The 10 Best Finish Nailers

Updated October 26, 2017 by Ezra Glenn

10 Best Finish Nailers
Best High-End
Best Mid-Range
Best Inexpensive
We spent 43 hours on research, videography, and editing, to review the top choices for this wiki. There are many ways to put the finishing touches on a construction project, but when you need greater holding strength than a brad nailer can deliver, you'll want to step up to one of these finish nailers. Perfect for both professional construction crews and DIY enthusiasts, this selection offers something for every level of experience and at every price point. When users buy our independently chosen editorial picks, we may earn commissions to support our work. Skip to the best finish nailer on Amazon.

10. NuMax SFR2190

Considering how well it works, the NuMax SFR2190 is a great bargain. It has all the hardiness and features of the more expensive brands, comes with a non-marring tip, and is depth-adjustable for controlling penetration in a variety of materials, all for under $100.
  • works with most 21-degree nails
  • easily switches between firing modes
  • has a bit of a strong kickback
Brand NuMax
Model SFR2190
Weight 10.6 pounds
Rating 3.9 / 5.0

9. Freeman PFN1564

The Freeman PFN1564 has a balanced design that fits well in the hand, and comes with a durable plastic carrying case for easy transport and safe storage. It's built with an open nose that makes it easy to see what you're working on and make adjustments.
  • angled magazine for tight corner use
  • 7-year limited warranty
  • has trouble with denser materials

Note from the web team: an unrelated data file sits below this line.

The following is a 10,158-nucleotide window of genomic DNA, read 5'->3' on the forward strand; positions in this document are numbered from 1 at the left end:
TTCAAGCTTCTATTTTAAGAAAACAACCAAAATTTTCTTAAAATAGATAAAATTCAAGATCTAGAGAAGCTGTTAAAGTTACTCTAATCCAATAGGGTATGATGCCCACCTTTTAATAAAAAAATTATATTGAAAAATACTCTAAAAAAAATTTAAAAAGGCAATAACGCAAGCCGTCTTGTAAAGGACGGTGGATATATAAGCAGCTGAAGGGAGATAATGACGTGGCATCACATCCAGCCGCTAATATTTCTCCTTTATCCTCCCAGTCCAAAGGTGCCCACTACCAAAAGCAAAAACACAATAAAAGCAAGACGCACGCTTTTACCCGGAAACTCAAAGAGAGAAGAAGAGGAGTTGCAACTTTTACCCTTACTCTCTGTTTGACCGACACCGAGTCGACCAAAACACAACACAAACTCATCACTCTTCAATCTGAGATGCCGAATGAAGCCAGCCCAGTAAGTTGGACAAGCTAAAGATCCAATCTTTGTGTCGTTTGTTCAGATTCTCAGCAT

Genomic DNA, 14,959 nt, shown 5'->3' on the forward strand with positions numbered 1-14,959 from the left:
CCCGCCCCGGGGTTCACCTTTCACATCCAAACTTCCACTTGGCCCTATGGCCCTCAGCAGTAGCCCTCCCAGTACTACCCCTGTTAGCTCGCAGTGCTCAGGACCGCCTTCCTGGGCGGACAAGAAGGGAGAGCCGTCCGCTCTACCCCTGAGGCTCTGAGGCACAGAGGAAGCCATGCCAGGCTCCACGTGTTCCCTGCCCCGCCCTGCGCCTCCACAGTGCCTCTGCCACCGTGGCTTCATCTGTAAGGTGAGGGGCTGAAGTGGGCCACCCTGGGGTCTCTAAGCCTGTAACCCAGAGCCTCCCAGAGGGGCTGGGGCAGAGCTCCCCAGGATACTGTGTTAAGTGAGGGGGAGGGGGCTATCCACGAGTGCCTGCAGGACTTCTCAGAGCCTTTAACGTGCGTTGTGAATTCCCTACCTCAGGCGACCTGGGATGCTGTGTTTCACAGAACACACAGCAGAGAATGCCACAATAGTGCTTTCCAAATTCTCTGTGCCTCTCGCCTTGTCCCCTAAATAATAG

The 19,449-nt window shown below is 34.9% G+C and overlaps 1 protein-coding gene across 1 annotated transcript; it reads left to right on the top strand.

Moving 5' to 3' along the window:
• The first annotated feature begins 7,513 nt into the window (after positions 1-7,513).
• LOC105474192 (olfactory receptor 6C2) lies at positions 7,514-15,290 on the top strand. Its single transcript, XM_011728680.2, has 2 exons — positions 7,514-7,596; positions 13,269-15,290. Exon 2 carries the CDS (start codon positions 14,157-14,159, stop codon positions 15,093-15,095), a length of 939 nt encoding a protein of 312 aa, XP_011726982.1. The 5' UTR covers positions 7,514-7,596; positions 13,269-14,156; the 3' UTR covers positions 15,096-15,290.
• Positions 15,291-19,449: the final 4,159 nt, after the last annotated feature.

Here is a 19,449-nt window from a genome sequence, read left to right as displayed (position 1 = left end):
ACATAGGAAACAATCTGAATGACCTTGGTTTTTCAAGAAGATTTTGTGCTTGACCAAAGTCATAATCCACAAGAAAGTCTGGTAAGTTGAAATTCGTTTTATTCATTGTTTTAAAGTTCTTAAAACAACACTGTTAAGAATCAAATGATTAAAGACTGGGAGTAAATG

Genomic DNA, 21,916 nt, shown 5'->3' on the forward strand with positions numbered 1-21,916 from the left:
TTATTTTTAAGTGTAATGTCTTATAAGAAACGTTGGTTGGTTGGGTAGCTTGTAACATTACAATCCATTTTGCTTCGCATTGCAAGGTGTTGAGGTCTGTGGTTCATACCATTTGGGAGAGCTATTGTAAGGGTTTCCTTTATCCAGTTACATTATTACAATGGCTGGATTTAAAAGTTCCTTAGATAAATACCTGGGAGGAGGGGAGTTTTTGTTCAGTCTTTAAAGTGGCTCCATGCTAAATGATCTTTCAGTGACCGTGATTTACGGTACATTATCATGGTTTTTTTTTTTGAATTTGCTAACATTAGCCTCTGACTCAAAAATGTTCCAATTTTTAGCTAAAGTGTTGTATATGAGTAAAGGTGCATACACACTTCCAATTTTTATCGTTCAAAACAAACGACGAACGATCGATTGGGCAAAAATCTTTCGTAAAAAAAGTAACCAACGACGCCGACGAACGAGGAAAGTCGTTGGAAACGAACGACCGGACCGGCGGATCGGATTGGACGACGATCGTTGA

Brand Freeman
Model PFN1564
Weight 9.7 pounds
Rating 4.1 / 5.0

8. PowRyte 100191

For an extremely low-cost option that works with straight nails, look no further than the PowRyte 100191. It's a fairly basic model, but it does have some handy features, like zero lockout, which prevents it from firing when the magazine is empty.
  • easily visible reload indicator
  • operable between 60 and 100 psi
  • won't stand up to heavy use
Brand PowRyte
Model 1001910
Weight 4 pounds
Rating 3.8 / 5.0

7. Porter-Cable PIN138

The Porter-Cable PIN138 is a good choice for most DIY enthusiasts or for light industrial use. It has the power and versatility to handle most jobs at an affordable price point, and automatically adjusts to accommodate nails of varying lengths.
  • maintenance free motor
  • easily penetrates wood
  • tends to jam frequently
Brand PORTER-CABLE
Model PIN138
Weight 5 pounds
Rating 4.0 / 5.0

6. Bostitch N62FNK-2

You'll love the removable, angled magazine of the Bostitch N62FNK-2, which never gets in the way of your work and can be easily cleared in the unlikely event of a jam or defective nail. It's a smooth operator with a design that never needs to be oiled.
  • bypass nail pusher for quick reloads
  • four interchangeable tips
  • firing pin wears out over time
Brand BOSTITCH
Model N62FNK-2
Weight 9.4 pounds
Rating 3.7 / 5.0

5. Paslode 902400

For those without an air compressor, the Paslode 902400 is powered by disposable fuel canisters and has a comfortable, ergonomic handle, great for hours of daily use. It weighs just 4.5 pounds and its trigger is smooth, for steady, continuous work.
  • heavy-duty integrated rafter hook
  • cordless design for flexibility
  • performs poorly at high altitudes
Brand Paslode
Model 902400
Weight 10.6 pounds
Rating 4.3 / 5.0

4. Apach DA-64E

The Apach DA-64E has an adjustable exhaust port, so you can direct the blowing air away from your face in any position and keep debris out of your work path. It comes with two Allen wrenches for making adjustments and a vial of oil that keeps things running smoothly.